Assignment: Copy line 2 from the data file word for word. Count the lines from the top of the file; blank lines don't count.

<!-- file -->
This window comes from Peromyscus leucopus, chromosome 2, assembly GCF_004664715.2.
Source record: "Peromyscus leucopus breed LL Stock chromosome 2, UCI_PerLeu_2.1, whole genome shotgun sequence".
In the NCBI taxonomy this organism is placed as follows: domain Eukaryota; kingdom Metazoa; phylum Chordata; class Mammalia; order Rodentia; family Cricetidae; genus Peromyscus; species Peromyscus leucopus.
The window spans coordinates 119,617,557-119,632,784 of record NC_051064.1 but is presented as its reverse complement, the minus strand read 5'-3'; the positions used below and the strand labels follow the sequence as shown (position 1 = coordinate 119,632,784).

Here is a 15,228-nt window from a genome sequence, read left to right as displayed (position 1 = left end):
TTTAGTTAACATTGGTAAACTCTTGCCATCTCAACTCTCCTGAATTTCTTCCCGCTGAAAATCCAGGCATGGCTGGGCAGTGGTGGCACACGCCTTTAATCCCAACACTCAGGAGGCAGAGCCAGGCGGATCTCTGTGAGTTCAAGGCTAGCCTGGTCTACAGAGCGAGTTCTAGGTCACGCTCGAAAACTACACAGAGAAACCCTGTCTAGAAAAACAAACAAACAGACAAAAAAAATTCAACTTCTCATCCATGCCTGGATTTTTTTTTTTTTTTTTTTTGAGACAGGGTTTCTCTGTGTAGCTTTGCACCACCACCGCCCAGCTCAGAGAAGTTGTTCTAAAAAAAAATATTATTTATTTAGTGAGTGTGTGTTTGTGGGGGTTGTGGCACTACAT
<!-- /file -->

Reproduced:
Source record: "Peromyscus leucopus breed LL Stock chromosome 2, UCI_PerLeu_2.1, whole genome shotgun sequence".